The calendar has already rolled over to 2019, but just barely, so there's still time for some 2019 cybersecurity predictions. What follows are few pretty safe bets for 2019 when it comes to cybersecurity. For this article, I focused on broad trends, not point solutions -- like using AI to spot suspicious behavior -- that may or may not enter widespread adoption.

So, here are five things that, reading the tea leaves (i.e., surfing the web looking for an informed opinion as well as looking back on articles and interviews I've done in 2018) I think will come to pass in 2019.

1. Data breaches will get more expensive

With the EU's General Data Protection Rule (GDPR) finally coming into force on May 25, 2018, the fines for data breaches of personal information are about to become substantial --  GDPR calls for fines of up to four percent of a company's previous years earnings or 20M EUR, whichever is more. So far, the supervisory authorities overseeing GDPR in each EU country have taken a light-handed approach to imposing penalties. This is expected to change as companies that hold EU citizen data, come under increased scrutiny for their lack of proper security controls.

The fines are "the teeth that were lacking before," said Cory Cowgill, CTO of Fusion Risk Management, a provider of cloud-based risk management software. "You are going to see bigger fines over time."

This also impacts companies that do not do business directly in the EU since third-party processors of EU citizen data also must be compliant with the law.

Another potentially expensive but overlooked aspect of GDPR could be the legal fees companies will spend to defend themselves against excessive fines and, potentially, the class action-style lawsuits the new law allows for. While well known in the US, class actions are new in the EU and may take some time to take hold.

"That provision is in there, but it's not entirely clear what it means or how it will be brought to life," said Todd Hinnen, the head of National Privacy and Data Security for the international law firm Perkins Coie, in an interview conducted for SC Magazine. "It does give consumers the ability to sue as a class, but there's no historical precedent for that. It's one area one of at least two where European lawyers and commentators should look to the US as a source of experience for what that might look like."

2. Zero Trust becomes a thing

Because securing the corporate network with a castle and moat approach is no longer effective, many companies today are looking to adopt a Zero Trust cybersecurity approach that basically assumes all users are compromised all the time, said Justin Forbes, penetration testing team lead in the CERT division of the Software Engineering Institute at Carnegie Mellon University.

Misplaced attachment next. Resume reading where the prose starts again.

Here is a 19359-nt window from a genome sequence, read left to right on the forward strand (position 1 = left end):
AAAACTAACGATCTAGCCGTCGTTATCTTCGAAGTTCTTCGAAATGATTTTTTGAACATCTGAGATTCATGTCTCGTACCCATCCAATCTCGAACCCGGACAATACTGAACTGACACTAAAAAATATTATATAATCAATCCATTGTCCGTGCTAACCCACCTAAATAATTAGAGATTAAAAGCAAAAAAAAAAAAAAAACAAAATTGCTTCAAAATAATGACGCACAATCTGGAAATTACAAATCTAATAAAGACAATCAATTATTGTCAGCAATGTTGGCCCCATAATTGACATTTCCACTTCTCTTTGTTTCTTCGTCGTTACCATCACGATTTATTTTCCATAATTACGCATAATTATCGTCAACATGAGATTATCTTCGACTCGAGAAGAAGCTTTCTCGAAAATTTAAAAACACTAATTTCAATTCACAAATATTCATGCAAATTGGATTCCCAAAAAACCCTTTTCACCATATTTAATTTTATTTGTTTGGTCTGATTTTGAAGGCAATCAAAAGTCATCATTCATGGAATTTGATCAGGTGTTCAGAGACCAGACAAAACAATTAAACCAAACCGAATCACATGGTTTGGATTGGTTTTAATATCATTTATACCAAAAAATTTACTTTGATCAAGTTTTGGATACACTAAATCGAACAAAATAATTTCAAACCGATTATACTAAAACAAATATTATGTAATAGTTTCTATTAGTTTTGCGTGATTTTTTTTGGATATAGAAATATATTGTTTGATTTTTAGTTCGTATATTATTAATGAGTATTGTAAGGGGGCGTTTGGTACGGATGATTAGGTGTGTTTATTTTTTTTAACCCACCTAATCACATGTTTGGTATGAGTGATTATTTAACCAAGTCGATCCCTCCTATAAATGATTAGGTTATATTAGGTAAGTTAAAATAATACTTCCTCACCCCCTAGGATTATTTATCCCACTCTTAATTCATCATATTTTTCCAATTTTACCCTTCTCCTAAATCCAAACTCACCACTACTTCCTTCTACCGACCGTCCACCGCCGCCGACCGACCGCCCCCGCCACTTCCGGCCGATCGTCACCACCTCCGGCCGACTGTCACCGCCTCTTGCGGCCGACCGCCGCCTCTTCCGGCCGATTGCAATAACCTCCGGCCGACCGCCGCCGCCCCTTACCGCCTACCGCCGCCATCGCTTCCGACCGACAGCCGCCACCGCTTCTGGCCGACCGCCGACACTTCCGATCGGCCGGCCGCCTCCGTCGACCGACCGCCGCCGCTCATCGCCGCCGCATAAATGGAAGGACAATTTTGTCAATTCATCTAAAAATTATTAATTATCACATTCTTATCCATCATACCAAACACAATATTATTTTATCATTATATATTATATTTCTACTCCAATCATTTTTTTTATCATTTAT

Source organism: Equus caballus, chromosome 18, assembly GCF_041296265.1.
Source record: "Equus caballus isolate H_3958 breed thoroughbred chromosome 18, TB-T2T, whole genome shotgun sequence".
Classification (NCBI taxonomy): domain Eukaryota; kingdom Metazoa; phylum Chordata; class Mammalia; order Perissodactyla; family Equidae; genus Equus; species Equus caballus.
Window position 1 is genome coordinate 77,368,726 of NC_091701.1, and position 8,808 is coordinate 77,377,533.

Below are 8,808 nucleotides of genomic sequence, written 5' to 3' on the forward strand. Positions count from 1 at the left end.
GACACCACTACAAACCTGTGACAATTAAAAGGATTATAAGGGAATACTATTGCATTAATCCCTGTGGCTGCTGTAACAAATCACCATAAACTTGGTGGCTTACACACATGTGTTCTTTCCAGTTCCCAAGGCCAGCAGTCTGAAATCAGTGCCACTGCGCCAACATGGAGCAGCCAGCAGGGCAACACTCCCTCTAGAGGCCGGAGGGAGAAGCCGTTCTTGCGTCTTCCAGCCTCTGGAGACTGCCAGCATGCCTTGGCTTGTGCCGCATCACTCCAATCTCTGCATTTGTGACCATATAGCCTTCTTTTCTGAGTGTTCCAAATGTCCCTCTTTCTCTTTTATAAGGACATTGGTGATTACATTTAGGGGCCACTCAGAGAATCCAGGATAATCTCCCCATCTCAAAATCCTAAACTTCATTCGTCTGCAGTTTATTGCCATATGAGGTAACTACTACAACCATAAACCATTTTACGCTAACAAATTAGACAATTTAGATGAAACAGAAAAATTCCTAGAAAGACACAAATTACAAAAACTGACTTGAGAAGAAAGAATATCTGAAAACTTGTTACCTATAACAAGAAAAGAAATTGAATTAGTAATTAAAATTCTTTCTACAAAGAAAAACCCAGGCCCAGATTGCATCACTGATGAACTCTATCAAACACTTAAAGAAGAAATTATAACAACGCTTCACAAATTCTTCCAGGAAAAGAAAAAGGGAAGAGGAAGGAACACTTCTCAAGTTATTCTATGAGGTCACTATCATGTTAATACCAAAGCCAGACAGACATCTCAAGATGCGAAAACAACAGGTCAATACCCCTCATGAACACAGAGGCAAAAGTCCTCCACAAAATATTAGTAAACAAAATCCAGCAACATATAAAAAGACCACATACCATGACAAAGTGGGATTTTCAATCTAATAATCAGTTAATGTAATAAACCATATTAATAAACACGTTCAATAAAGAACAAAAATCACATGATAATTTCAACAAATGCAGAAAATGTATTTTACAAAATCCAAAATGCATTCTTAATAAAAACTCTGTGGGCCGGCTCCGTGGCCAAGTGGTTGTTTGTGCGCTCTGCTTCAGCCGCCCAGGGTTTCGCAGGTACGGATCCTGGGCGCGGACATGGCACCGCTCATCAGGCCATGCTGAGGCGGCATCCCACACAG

"A lot of organizations are moving to not trusting user systems. That way they can focus on securing servers and data instead of having to focus on every single user laptop, phone, and workstation in the network," he said.

Basically, Zero Trust means securing data and having strong identity and access management (IAM) controls in place to identify users as being who they say they are. Once inside the network, access to data is granted by role and based on a least-privilege access strategy, meaning people only access to data and applications they need to do their jobs.

"There's no reason a SharePoint admin should have access to classified documents on the SharePoint site itself," he said.

According to IDC's 2018 Security Priorities study, Zero Trust is the No.1 most researched new security approach of 2018. A SophosLabs 2019 Threat Report concludes that, "[m]ulti-factor authentication is an amazingly effective tool for preventing the abuse of stolen

credentials. If you’re not using it now, you should be."

Expect Zero Trust to increase, writes Tim Steinkopf, president of Centrify, in SC Magazine: "For today’s enterprises, the concept of Zero Trust is rapidly moving from interest to adoption, and savvy organizations will adopt Zero Trust approaches to stay ahead of the security curve."

3. People remain the No. 1 problem